Norman Lear and Kenya Barris Discuss Police Brutality, PC Culture and ‘the N-word’

Kenya Barris.
Kenya Barris. Imeh Bryant for the Paley Center

One is a prolific producer with hundreds of hours of television to his credit. The only has one of the hottest sit-coms on the air right now.

It was a meeting of the minds when legendary producer Norman Lear and hot creator Kenya Barris sat down at the Paley Center for Media in Los Angeles to talk about the power of storytelling and its ability to create awareness about critical cultural, political, and social issues.

Lear is best known for the plethora of sit-coms he created in 70s, which include All in the Family, The Jeffersons, Sanford and Son, Good Times, Maude and One Day at a Time, among others.

Barris is the creator of Black-ish, the award-winning sit-com about an upper-middle class African-American family. In the series, the patriarch struggles to maintain a sense of ethic identity for his brood amid the cultural trappings his success provides. 

Explaining why his shows became more than just funny half-hours, Lear says, “Prior to All in the Family, Americans on TV had no problems. It was silly things, like the boss is coming for dinner. There wasn’t talk about money or anything real like that.

To cultivate relevant story ideas, Lear coached his writing team to be observant. He says that he told them to go out and read newspapers and listen to people and then come in and talk about the real things that were happening in their world.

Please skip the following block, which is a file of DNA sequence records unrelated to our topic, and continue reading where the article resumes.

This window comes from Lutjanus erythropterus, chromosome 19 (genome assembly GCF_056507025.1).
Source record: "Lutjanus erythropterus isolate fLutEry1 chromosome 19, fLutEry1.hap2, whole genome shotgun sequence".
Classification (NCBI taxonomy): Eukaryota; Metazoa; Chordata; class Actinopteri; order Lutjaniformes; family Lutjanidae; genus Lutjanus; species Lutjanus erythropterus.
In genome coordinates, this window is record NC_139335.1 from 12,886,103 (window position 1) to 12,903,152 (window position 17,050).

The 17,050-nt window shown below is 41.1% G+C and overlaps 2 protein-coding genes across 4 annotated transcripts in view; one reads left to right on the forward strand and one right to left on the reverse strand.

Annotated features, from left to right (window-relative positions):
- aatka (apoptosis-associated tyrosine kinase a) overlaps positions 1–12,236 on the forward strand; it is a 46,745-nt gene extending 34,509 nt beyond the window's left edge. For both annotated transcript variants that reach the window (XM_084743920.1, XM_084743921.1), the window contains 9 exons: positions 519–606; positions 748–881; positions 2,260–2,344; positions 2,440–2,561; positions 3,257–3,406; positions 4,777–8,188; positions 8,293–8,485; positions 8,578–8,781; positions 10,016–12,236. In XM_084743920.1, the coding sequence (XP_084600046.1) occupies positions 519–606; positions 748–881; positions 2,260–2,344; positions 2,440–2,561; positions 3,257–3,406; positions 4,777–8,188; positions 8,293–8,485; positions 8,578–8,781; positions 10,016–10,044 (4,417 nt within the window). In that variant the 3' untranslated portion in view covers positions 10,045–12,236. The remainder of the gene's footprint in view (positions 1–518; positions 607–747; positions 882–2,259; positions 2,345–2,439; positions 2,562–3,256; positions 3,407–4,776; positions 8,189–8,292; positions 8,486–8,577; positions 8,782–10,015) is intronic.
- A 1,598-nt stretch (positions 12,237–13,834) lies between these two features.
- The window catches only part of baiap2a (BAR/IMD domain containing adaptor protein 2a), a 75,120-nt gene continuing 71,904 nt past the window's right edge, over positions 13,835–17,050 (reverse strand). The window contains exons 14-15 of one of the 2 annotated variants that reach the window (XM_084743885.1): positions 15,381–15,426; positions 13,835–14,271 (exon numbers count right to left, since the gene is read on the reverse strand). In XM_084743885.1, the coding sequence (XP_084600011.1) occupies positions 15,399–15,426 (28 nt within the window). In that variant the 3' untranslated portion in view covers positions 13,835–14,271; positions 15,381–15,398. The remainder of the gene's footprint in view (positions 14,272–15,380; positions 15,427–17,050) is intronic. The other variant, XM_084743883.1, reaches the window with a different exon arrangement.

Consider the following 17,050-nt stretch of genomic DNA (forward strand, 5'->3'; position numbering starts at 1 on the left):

“That’s where we got the idea for James [the father character] on Good Times to have hypertension, because someone in our writers room came in with an article that talked about the rise in hypertension among black men.”

The cast of black-ish.
The cast of black-ish. Paley Center for Media

Barris is quick to explain that Lear clearly had an influence on his work, saying, “Norman and the shows he did definitely affected me. I felt like I wanted to do what he did in a derivative way. I want to do take those things that people might not be comfortable talking about, bring them into people’s homes and make them laugh about it and subsequently start a conversation about it. I think that’s the goal of any good art.”

Sticking to that mantra, Barris crafted an episode of his show, entitled “Hope,” that addressed the issue of police brutality.

He spoke honestly about his fears in doing the episode.

“I turned that shit in and I’d never been that afraid to turn a script in. I was like, ‘is this too much?’ It was a tough balancing act; finding the comedy so people will keep watching while lolling them into a real conversation.”

Barris went on to elaborate his feelings about the episode, saying, “I was worried because I didn’t want to be anti-police. I hear a creek in my house and I’m calling the police immediately, but at the same time I do know that when I call them I’m going to make sure to say, ‘I’m a black guy and this is my house.’ That’s the duality we wanted to show in that episode.”

His pride in undertaking the topic in such a manner showing a bit, Barris added, ““At the time, I felt like, ‘if I never get to do another episode of TV no one can take this from me.’